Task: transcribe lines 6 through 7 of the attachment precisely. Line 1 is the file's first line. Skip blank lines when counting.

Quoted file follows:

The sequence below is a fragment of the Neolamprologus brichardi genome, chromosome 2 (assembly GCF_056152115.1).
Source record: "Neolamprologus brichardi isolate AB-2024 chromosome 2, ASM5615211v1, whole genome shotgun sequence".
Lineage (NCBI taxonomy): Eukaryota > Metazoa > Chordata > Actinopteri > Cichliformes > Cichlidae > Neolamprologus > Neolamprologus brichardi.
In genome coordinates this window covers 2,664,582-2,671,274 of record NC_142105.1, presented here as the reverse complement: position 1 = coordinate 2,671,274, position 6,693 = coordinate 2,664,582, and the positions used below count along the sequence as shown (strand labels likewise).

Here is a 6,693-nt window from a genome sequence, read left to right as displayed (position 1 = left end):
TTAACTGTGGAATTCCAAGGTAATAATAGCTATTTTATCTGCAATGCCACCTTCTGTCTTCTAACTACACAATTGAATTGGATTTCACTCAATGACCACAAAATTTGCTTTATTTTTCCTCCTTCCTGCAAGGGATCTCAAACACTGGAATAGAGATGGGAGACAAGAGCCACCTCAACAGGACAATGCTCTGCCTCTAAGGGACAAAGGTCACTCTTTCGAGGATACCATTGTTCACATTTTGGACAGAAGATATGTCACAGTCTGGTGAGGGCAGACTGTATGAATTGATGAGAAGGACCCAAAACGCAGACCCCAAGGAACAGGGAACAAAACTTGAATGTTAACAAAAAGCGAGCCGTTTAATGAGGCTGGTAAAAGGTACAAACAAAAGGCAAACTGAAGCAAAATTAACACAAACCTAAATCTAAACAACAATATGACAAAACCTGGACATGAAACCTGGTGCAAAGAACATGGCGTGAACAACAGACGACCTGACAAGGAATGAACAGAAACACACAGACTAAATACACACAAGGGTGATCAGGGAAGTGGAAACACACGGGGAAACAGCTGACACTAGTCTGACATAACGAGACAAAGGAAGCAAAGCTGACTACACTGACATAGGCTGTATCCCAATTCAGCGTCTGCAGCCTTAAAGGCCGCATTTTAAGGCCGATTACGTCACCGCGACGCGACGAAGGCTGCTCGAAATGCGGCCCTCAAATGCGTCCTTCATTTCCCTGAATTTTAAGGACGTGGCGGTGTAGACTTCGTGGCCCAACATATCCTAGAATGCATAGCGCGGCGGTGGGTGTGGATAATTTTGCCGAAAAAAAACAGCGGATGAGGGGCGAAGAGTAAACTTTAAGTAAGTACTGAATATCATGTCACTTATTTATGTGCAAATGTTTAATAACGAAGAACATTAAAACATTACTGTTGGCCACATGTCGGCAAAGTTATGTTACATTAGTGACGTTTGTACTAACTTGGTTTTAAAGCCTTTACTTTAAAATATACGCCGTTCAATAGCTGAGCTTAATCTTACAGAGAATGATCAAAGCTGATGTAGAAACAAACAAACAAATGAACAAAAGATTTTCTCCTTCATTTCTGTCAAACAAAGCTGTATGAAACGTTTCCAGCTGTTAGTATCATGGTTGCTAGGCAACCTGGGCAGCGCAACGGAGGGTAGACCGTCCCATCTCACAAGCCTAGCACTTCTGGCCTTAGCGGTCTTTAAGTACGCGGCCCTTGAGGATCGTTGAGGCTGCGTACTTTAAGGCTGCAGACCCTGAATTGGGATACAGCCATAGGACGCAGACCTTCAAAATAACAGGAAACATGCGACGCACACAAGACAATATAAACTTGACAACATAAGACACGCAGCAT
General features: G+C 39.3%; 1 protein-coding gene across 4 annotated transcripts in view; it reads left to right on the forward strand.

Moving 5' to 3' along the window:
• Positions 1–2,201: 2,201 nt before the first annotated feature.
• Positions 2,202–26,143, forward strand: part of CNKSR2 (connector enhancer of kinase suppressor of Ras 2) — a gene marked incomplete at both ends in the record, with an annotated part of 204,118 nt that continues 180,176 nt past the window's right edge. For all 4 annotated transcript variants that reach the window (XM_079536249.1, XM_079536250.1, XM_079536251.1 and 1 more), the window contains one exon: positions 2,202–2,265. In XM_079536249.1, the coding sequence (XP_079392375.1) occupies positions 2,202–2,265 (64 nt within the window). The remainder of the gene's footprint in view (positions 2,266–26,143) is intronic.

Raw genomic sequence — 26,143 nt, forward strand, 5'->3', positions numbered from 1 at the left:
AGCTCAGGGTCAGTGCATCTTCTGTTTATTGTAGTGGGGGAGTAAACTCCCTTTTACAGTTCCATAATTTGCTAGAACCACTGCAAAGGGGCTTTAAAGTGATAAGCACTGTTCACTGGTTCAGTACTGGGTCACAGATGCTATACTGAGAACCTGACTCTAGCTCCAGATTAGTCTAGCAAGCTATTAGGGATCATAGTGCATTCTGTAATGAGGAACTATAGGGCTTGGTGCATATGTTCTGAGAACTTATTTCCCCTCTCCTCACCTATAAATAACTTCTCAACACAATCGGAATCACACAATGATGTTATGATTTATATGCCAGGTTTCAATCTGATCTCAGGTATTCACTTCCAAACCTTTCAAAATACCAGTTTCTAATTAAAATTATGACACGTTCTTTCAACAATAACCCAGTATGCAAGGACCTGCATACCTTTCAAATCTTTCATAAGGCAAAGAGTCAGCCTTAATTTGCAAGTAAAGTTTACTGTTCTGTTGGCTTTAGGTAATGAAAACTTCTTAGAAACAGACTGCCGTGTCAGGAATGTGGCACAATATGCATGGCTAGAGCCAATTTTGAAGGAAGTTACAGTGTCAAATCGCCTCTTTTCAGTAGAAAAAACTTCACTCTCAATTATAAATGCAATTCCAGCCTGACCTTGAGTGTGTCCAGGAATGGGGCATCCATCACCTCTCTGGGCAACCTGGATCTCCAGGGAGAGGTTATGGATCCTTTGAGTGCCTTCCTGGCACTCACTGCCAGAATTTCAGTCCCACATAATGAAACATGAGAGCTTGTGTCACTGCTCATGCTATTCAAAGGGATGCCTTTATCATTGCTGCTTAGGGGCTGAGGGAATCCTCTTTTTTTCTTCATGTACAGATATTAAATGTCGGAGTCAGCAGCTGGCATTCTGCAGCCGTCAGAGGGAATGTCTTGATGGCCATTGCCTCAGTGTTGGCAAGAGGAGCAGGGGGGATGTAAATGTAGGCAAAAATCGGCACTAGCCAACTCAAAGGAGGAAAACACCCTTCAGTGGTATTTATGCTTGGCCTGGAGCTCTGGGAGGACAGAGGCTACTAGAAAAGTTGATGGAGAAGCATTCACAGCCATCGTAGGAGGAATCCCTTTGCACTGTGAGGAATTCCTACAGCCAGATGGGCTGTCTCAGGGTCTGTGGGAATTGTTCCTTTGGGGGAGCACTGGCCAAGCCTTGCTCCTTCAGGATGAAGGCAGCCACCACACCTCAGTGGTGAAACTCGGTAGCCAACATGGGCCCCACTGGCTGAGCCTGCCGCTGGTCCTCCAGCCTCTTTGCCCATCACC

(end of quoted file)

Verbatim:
TTAACTGTGGAATTCCAAGGTAATAATAGCTATTTTATCTGCAATGCCACCTTCTGTCTTCTAACTACACAATTGAATTGGATTTCACTCAATGACCACAAAATTTGCTTTATTTTTCCTCCTTCCTGCAAGGGATCTCAAACACTGGAATAGAGATGGGAGACAAGAGCCACCTCAACAGGACAATGCTCTGCCTCTAAGGGACAAAGGTCACTCTTTCGAGGATACCATTGTTCACATTTTGGACAGAAGATATGTCACAGTCTGGTGAGGGCAGACTGTATGAATTGATGAGAAGGACCCAAAACGCAGACCCCAAGGAACAGGGAACAAAACTTGAATGTTAACAAAAAGCGAGCCGTTTAATGAGGCTGGTAAAAGGTACAAACAAAAGGCAAACTGAAGCAAAATTAACACAAACCTAAATCTAAACAACAATATGACAAAACCTGGACATGAAACCTGGTGCAAAGAACATGGCGTGAACAACAGACGACCTGACAAGGAATGAACAGAAACACACAGACTAAATACACACAAGGGTGATCAGGGAAGTGGAAACACACGGGGAAACAGCTGACACTAGTCTGACATAACGAGACAAAGGAAGCAAAGCTGACTACACTGACATAGGCTGTATCCCAATTCAGCGTCTGCAGCCTTAAAGGCCGCATTTTAAGGCCGATTACGTCACCGCGACGCGACGAAGGCTGCTCGAAATGCGGCCCTCAAATGCGTCCTTCATTTCCCTGAATTTTAAGGACGTGGCGGTGTAGACTTCGTGGCCCAACATATCCTAGAATGCATAGCGCGGCGGTGGGTGTGGATAATTTTGCCGAAAAAAAACAGCGGATGAGGGGCGAAGAGTAAACTTTAAGTAAGTACTGAATATCATGTCACTTATTTATGTGCAAATGTTTAATAACGAAGAACATTAAAACATTACTGTTGGCCACATGTCGGCAAAGTTATGTTACATTAGTGACGTTTGTACTAACTTGGTTTTAAAGCCTTTACTTTAAAATATACGCCGTTCAATAGCTGAGCTTAATCTTACAGAGAATGATCAAAGCTGATGTAGAAACAAACAAACAAATGAACAAAAGATTTTCTCCTTCATTTCTGTCAAACAAAGCTGTATGAAACGTTTCCAGCTGTTAGTATCATGGTTGCTAGGCAACCTGGGCAGCGCAACGGAGGGTAGACCGTCCCATCTCACAAGCCTAGCACTTCTGGCCTTAGCGGTCTTTAAGTACGCGGCCCTTGAGGATCGTTGAGGCTGCGTACTTTAAGGCTGCAGACCCTGAATTGGGATACAGCCATAGGACGCAGACCTTCAAAATAACAGGAAACATGCGACGCACACAAGACAATATAAACTTGACAACATAAGACACGCAGCAT
General features: G+C 39.3%; 1 protein-coding gene across 4 annotated transcripts in view; it reads left to right on the forward strand.